The question of whether the CPA applies to proceedings before administrative agencies of this state by virtue of section 1 of the Act apparently has not been directly decided by our reviewing courts>. (See J. Hunt, Administrative Procedure — An Additional Plea, 57 Ill. B.J. 644, 649-50 (1969).) Neither party to this appeal has cited any cases for our consideration of this question and our research has disclosed few cases in which the possible applicability of the CPA to administrative matters has been discussed. (Toledo, Peoria & Western R.R. v. Illinois Commerce Com. (1940), 375 Ill. 35, 31 N.E.2d 293; Elles v. Industrial Com. (1940), 375 Ill. 107, 30 N.E.2d 615; L.S. Heath & Sons, Inc. v. Marathon Oil Co. (1977), 56 Ill. App.3d 440, 371 N.E.2d 1139; Thomas v. Chicago Transit Authority (1975), 29 Ill. App.3d 952, 331 N.E.2d 216.) None of those cases are controlling here, however, because in each of them the proceeding in question was before a circuit court, not an administrative body, and involved either an appeal of an administrative order or an action brought in court against an administrative agency. We find no case in which our courts> of review have considered the applicability of the CPA in a proceeding solely before an administrative body.

• 3 We note that section 1 provides that the CPA is applicable to all "civil proceedings," without reference to administrative proceedings. Also, it appears the procedure to be followed before administrative agencies, as WMI points out, is generally not that prescribed for court proceedings. The difference in origin and function of courts> and of administrative bodies are such that administrative procedure is, and should be, simpler, less formal and less technical than judicial procedure in the absence of a statutory mandate to the contrary. (2 Am.Jur.2d Administrative Law §§ 340, 344-45 (1962); 73 C.J.S. Public Administrative Bodies and Procedure § 75a (1951).) We find no basis to suggest that by section 1 the legislature intended that the CPA be applied to proceedings before the administrative bodies of the state or local governments and petitioners may not rely upon section 52 as giving them a right to voluntary dismissal of their petition.

The question remains, however, in the absence of a statute, a Board rule or the applicability of section 52 of the CPA to voluntary dismissal of petitioner's complaint, on what basis such a request may be granted or denied by the Board. As there are apparently no Illinois cases in point we find the decision of the United States Supreme Court in Jones v. Securities & Exchange Com. (1936), 298 U.S. 1, 80 L.Ed. 1015, 56 S.Ct. 654, to be helpful. There the petitioner had filed with the Commission a registration statement covering a proposed issue of securities. The Commission thereafter indicated to petitioner that the statement appeared to contain certain untrue statements and material omissions of fact and informed him that a hearing on his statement would be held to investigate them. Petitioner then sought to withdraw his statement and was not allowed to do so. The question considered by the Supreme Court was whether the petitioner had an unqualified right to withdraw his statement. In holding petitioner was entitled to do so the court stated:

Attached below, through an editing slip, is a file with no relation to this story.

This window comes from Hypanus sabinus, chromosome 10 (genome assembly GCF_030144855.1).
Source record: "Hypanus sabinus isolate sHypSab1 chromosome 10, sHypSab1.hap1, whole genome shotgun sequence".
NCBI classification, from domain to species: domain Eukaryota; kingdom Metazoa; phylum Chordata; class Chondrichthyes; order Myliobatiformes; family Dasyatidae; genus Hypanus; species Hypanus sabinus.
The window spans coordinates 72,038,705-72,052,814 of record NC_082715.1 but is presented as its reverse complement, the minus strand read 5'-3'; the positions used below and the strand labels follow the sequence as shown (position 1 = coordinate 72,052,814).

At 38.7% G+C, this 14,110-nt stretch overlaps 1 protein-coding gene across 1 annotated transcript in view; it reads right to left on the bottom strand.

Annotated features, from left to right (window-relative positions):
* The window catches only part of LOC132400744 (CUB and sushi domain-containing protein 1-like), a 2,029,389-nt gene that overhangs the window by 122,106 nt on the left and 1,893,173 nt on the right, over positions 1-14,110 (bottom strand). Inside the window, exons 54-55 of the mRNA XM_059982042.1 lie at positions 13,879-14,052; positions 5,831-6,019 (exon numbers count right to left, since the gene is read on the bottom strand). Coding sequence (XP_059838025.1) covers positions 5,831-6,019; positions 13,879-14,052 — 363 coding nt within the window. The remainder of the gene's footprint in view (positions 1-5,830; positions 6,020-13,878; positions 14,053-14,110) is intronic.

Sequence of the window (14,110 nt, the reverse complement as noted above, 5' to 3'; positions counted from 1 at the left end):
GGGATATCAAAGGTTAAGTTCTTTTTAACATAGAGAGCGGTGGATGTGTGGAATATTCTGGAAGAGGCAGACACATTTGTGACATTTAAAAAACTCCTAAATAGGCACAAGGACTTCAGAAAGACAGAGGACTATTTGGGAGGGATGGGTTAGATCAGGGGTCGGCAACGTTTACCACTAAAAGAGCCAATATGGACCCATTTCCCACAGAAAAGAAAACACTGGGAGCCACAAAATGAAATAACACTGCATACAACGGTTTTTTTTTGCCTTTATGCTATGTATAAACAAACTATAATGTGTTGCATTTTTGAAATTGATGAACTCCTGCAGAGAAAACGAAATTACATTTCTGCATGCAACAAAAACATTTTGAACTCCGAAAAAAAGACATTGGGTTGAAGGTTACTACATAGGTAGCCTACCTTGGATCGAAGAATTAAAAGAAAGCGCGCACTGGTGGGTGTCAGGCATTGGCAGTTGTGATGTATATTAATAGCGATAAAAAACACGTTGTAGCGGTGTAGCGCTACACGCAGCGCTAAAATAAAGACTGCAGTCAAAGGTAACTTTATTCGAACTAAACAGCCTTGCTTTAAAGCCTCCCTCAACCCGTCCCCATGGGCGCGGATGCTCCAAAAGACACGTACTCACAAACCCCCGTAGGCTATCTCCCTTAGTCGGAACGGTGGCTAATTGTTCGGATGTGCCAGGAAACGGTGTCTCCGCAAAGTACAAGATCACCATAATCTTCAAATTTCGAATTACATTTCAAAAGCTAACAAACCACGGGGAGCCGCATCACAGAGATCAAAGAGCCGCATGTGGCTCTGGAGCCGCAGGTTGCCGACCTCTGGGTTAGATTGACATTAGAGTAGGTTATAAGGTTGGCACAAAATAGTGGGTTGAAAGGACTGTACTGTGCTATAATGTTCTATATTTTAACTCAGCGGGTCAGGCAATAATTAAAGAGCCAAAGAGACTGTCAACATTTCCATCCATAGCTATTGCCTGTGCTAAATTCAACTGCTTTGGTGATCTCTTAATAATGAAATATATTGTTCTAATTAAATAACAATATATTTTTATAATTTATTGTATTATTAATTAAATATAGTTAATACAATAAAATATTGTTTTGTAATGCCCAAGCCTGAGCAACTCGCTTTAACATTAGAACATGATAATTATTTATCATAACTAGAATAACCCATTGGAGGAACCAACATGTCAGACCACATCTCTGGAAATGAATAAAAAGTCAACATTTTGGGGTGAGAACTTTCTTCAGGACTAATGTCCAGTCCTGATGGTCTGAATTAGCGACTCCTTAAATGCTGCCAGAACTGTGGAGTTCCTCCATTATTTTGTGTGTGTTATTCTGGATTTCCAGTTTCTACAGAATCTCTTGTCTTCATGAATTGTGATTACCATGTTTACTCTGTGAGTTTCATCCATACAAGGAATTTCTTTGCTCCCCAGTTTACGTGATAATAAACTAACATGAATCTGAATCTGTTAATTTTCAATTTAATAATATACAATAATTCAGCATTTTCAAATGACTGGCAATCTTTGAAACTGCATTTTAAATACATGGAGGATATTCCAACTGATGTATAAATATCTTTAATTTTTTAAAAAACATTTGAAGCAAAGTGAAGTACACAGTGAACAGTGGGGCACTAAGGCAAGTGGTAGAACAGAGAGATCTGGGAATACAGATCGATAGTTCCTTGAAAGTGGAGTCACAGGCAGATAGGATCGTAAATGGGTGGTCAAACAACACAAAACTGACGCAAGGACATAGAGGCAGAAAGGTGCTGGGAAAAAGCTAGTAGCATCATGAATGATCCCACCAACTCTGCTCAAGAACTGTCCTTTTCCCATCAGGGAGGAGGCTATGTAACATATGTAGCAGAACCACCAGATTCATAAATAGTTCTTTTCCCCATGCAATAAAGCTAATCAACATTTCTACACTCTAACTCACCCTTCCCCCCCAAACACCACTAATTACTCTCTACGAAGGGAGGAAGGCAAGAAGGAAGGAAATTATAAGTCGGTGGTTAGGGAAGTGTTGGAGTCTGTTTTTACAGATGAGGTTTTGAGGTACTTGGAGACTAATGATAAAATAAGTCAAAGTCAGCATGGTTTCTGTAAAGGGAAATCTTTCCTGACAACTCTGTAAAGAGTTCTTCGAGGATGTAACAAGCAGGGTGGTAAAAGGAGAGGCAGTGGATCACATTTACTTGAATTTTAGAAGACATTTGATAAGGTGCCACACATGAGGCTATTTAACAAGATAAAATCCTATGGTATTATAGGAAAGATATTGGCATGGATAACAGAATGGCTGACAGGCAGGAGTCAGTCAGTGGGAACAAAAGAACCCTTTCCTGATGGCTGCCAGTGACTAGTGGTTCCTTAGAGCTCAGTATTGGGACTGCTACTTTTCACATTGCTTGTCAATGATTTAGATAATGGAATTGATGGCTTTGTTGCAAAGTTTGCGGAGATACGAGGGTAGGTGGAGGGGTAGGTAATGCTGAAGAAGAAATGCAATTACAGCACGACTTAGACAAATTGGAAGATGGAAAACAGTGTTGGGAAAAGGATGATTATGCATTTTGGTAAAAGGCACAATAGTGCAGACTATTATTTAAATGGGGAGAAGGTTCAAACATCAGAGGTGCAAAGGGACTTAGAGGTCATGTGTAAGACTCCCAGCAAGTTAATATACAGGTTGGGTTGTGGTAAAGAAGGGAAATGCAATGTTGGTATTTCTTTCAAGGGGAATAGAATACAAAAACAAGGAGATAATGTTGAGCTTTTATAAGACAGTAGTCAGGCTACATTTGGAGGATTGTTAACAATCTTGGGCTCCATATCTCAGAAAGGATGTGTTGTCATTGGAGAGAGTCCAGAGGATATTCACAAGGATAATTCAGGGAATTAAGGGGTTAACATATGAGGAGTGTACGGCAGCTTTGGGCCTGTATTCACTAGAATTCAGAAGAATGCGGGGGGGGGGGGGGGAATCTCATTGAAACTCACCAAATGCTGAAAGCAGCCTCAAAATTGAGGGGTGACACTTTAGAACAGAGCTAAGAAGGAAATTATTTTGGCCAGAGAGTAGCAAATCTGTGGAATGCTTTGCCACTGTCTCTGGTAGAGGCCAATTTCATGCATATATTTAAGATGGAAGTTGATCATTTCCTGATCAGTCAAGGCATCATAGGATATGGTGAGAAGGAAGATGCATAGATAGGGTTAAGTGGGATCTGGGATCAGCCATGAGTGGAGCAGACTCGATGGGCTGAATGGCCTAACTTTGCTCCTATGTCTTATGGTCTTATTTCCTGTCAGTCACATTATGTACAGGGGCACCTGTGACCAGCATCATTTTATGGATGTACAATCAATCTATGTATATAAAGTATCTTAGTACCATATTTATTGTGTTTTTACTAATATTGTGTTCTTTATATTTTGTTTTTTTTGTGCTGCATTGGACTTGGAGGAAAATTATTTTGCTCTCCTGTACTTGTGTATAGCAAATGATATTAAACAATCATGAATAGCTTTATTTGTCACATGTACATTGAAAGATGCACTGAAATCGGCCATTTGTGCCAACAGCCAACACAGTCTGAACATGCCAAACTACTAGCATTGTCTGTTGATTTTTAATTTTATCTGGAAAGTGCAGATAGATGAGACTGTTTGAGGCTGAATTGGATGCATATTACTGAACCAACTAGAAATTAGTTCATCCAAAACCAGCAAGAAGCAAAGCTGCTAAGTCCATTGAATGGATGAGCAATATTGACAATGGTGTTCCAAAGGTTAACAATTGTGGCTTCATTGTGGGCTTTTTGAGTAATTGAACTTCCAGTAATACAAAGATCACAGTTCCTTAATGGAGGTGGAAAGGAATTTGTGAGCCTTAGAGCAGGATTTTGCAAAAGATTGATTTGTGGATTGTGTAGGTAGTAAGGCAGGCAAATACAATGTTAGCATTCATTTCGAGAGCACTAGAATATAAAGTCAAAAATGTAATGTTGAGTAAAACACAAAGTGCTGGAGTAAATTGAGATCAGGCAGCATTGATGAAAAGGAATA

"The act contains no provision upon the subject; and it may not be construed as attempting to confer upon the commission an arbitrary power, under rule or otherwise, to deny, without reason, a motion to dismiss. We are unable to find any precedent for the assumption of such power on the part of an administrative body; and we go to the practice and rules of the courts> in order to determine by analogy the scope and limit of the power; for, at least in the absence of a statute to the contrary, the power of a commission to refuse to dismiss a proceeding on motion of the one who instituted it cannot be greater than the power which may be exercised by the judicial tribunals of the land under similar circumstances. Both parties here seem to recognize the appositeness of this test.

The general rule is settled for the federal tribunals that a plaintiff possesses the unqualified right to dismiss his complaint at law or his bill in equity unless some plain legal prejudice will result to the defendant other than the mere prospect of a second litigation upon the subject matter. [Citation.]" Jones, 298 U.S. 1, 19, 80 L.Ed. 1015, 1022-23, 56 S.Ct. 654, 659.

• 4 The rule guiding the courts> of Illinois is section 52 of the CPA and it has been interpreted as giving a plaintiff an absolute right to dismiss his action before trial or hearing and the trial court has no discretion to interfere with the exercise of that right. (City of Palos Heights v. Village of Worth (1975), 29 Ill. App.3d 746, 749, 331 N.E.2d 190, 193.) It would seem then that in the absence of any provision to the contrary in either the statute creating the agency or its rules that the Board should have no more discretion to refuse petitioners' motion for voluntary dismissal without prejudice than would a court.

The order of the Board dismissing petitioners' complaint with prejudice and denying petitioners' motion to withdraw their complaint without prejudice is reversed and the cause is remanded to the Board for further proceedings not inconsistent with this opinion.

Reversed and remanded.

BOYLE and GUILD, JJ., concur.